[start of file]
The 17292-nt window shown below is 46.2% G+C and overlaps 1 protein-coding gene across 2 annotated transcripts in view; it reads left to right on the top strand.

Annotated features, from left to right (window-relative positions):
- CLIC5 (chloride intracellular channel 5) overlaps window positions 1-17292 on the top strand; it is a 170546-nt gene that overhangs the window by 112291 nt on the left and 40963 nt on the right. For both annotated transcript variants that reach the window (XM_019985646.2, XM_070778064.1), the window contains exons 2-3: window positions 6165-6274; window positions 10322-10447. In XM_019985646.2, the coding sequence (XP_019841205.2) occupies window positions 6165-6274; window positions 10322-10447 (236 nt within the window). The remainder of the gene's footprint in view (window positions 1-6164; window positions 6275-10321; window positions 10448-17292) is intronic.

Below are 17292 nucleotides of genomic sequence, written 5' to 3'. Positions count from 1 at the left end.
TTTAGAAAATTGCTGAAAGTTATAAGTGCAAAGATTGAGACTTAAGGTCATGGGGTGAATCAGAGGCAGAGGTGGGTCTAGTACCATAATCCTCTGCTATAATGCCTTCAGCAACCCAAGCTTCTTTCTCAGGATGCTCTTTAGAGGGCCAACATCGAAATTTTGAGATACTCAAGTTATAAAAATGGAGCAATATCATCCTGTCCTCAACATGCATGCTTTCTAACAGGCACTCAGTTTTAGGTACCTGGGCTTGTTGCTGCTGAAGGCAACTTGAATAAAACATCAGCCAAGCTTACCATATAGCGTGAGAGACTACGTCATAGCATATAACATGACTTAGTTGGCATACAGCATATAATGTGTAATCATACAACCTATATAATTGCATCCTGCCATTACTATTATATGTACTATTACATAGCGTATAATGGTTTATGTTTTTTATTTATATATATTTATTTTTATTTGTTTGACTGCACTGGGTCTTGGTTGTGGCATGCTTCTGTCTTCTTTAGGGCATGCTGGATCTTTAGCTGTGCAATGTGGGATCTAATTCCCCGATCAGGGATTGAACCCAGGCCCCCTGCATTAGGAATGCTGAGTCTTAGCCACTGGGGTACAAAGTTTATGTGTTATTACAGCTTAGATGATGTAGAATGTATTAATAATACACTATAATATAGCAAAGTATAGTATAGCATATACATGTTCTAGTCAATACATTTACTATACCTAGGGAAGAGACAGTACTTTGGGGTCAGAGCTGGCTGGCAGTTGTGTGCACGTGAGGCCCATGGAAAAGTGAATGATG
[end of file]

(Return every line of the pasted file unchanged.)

The 17292-nt window shown below is 46.2% G+C and overlaps 1 protein-coding gene across 2 annotated transcripts in view; it reads left to right on the top strand.

Annotated features, from left to right (window-relative positions):
- CLIC5 (chloride intracellular channel 5) overlaps window positions 1-17292 on the top strand; it is a 170546-nt gene that overhangs the window by 112291 nt on the left and 40963 nt on the right. For both annotated transcript variants that reach the window (XM_019985646.2, XM_070778064.1), the window contains exons 2-3: window positions 6165-6274; window positions 10322-10447. In XM_019985646.2, the coding sequence (XP_019841205.2) occupies window positions 6165-6274; window positions 10322-10447 (236 nt within the window). The remainder of the gene's footprint in view (window positions 1-6164; window positions 6275-10321; window positions 10448-17292) is intronic.

Below are 17292 nucleotides of genomic sequence, written 5' to 3'. Positions count from 1 at the left end.
TTTAGAAAATTGCTGAAAGTTATAAGTGCAAAGATTGAGACTTAAGGTCATGGGGTGAATCAGAGGCAGAGGTGGGTCTAGTACCATAATCCTCTGCTATAATGCCTTCAGCAACCCAAGCTTCTTTCTCAGGATGCTCTTTAGAGGGCCAACATCGAAATTTTGAGATACTCAAGTTATAAAAATGGAGCAATATCATCCTGTCCTCAACATGCATGCTTTCTAACAGGCACTCAGTTTTAGGTACCTGGGCTTGTTGCTGCTGAAGGCAACTTGAATAAAACATCAGCCAAGCTTACCATATAGCGTGAGAGACTACGTCATAGCATATAACATGACTTAGTTGGCATACAGCATATAATGTGTAATCATACAACCTATATAATTGCATCCTGCCATTACTATTATATGTACTATTACATAGCGTATAATGGTTTATGTTTTTTATTTATATATATTTATTTTTATTTGTTTGACTGCACTGGGTCTTGGTTGTGGCATGCTTCTGTCTTCTTTAGGGCATGCTGGATCTTTAGCTGTGCAATGTGGGATCTAATTCCCCGATCAGGGATTGAACCCAGGCCCCCTGCATTAGGAATGCTGAGTCTTAGCCACTGGGGTACAAAGTTTATGTGTTATTACAGCTTAGATGATGTAGAATGTATTAATAATACACTATAATATAGCAAAGTATAGTATAGCATATACATGTTCTAGTCAATACATTTACTATACCTAGGGAAGAGACAGTACTTTGGGGTCAGAGCTGGCTGGCAGTTGTGTGCACGTGAGGCCCATGGAAAAGTGAATGATG